Commentary: North Charleston Police Department still needs a racial bias audit

March 31, 2020. The Post and Courier.

In his recent op-ed, North Charleston City Councilman Ron Brinson said the city’s police department had a “mind-numbing wake-up call” nearly five years ago after the murder of Walter Scott by then-Officer Michael Slager.

For many black residents, the killing of Walter Scott was not a wake-up call but rather another example of their continued lived experience. And had a video of the shooting been held a few days longer, we likely would have witnessed yet another police department declaring as justified the shooting of another black man.

Local Group Calls For More Frequency Along CARTA Bus Routes

March 2, 2019. The Charleston Chronicle.

Last week, the Charleston Area Justice Ministry (CAJM) along with the ACLU of South Carolina, Citizens Climate Lobby, Best Friends of Lowcountry Transit, Charleston Climate Coalition, and the Center for the Study of Slavery Social Justice Working Group held a press conference at the Cherokee United Methodist Church to show support for increased bus frequency. The average bus in Charleston runs on a frequency of once every hour making life extremely difficult for the 11,000 people who rely on public transportation every day, the group contends.

Last year, thousands of people gathered under the banner of CAJM to push for more frequent buses – specifically on North Charleston routes with high transit-dependent ridership. They are carrying that campaign into 2020.

How the fight for racial justice pushed Charleston beyond the segregated hour

February 24, 2020. Religion News Service.

CHARLESTON, S.C. (RNS) — On a Monday night in April 2016, more than 2,000 people packed into Mount Moriah Missionary Baptist Church in North Charleston. The crowd included black and white Christians, both Protestant and Catholic, as well as Reform Jews, Unitarians, local activists and other community members. They weren’t there for worship but to confront racial bias in policing practices.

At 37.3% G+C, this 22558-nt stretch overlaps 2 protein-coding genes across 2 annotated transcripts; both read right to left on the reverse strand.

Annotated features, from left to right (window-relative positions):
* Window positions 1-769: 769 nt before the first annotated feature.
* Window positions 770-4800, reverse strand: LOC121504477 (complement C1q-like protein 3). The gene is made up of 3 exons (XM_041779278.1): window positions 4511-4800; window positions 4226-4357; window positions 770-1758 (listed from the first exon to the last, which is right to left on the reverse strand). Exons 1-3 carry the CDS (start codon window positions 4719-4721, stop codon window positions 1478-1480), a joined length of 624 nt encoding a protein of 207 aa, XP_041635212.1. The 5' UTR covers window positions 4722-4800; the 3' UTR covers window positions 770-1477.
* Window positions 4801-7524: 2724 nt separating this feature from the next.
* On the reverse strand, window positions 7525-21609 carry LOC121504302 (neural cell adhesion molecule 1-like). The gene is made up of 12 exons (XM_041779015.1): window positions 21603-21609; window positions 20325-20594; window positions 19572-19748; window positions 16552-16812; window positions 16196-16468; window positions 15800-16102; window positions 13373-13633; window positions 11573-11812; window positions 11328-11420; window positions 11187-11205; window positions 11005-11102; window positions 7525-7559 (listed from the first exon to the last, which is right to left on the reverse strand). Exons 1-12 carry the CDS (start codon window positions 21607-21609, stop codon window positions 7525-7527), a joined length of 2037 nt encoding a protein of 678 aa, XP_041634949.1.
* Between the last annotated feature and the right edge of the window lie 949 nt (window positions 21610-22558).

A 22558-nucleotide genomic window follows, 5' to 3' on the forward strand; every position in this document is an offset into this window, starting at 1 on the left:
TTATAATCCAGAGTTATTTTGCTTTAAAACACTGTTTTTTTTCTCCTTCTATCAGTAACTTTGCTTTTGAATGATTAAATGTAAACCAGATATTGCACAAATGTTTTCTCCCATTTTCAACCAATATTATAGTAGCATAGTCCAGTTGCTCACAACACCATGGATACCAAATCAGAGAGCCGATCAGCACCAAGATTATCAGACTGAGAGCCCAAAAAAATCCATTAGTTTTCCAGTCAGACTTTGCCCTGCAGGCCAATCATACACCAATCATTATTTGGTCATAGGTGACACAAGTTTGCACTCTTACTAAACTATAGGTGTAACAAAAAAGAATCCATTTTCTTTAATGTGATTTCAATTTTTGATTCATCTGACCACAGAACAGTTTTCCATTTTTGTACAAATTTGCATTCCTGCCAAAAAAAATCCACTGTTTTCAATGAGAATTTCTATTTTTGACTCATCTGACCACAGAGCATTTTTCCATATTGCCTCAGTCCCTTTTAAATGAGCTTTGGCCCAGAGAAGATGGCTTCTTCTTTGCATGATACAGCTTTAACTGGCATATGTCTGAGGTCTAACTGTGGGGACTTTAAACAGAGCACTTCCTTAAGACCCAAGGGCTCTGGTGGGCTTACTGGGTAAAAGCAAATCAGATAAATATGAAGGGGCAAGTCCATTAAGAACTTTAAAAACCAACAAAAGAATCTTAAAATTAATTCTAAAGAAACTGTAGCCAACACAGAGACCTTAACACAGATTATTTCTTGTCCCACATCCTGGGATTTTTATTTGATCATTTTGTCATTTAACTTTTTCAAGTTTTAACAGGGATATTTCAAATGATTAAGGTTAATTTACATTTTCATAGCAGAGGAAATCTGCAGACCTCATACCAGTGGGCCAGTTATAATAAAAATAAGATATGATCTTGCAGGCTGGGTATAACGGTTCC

The gathering was the culmination of months of work by the Charleston Area Justice Ministry, which began in the intimacy of private homes the previous fall. People shared stories of the concerns that kept them up at night. A common refrain, particularly of black residents, was being stopped by the police for no apparent reason. The practice, known as an “investigatory stop,” had led to the murder of a black man named Walter Scott by a North Charleston police officer.

Hundreds attend Charleston Area Justice Ministry assembly to discuss community problems

November 5, 2019. CountOnNews2.

CHARLESTON, S.C. (WCBD)- Hundreds of community members attend the Charleston Area Justice Ministry’s 2019 Community Problems assembly to discuss issues in the Charleston area.

CAJM is a faith-based organization comprised of many different Christian, Jewish, and Unitarian members. Their mission is to “come together to make the Charleston area a more just place to live, work, and do business.”

Tonight’s assembly addressed four different areas in the community that CAJM feels need attention: Education, Policing, Housing and Transportation.

Group calls for racial bias audit of North Charleston Police Department

May 30, 2019. The Post and Courier.

A citizen’s commission has formally recommended that North Charleston Mayor Keith Summey and North Charleston City Council initiate a third-party racial bias audit of the city’s police department.

A separate City of Charleston police racial bias audit is underway. It is projected to be released in the fall.

The recommendation was suggested by the Charleston Area Justice Ministry and the North Charleston Citizens Advisory Commission on Community-Police Relations. The group met Tuesday night to vote on the motion, and it passed unanimously. It recommends that action be taken no later than Oct. 1, 2019.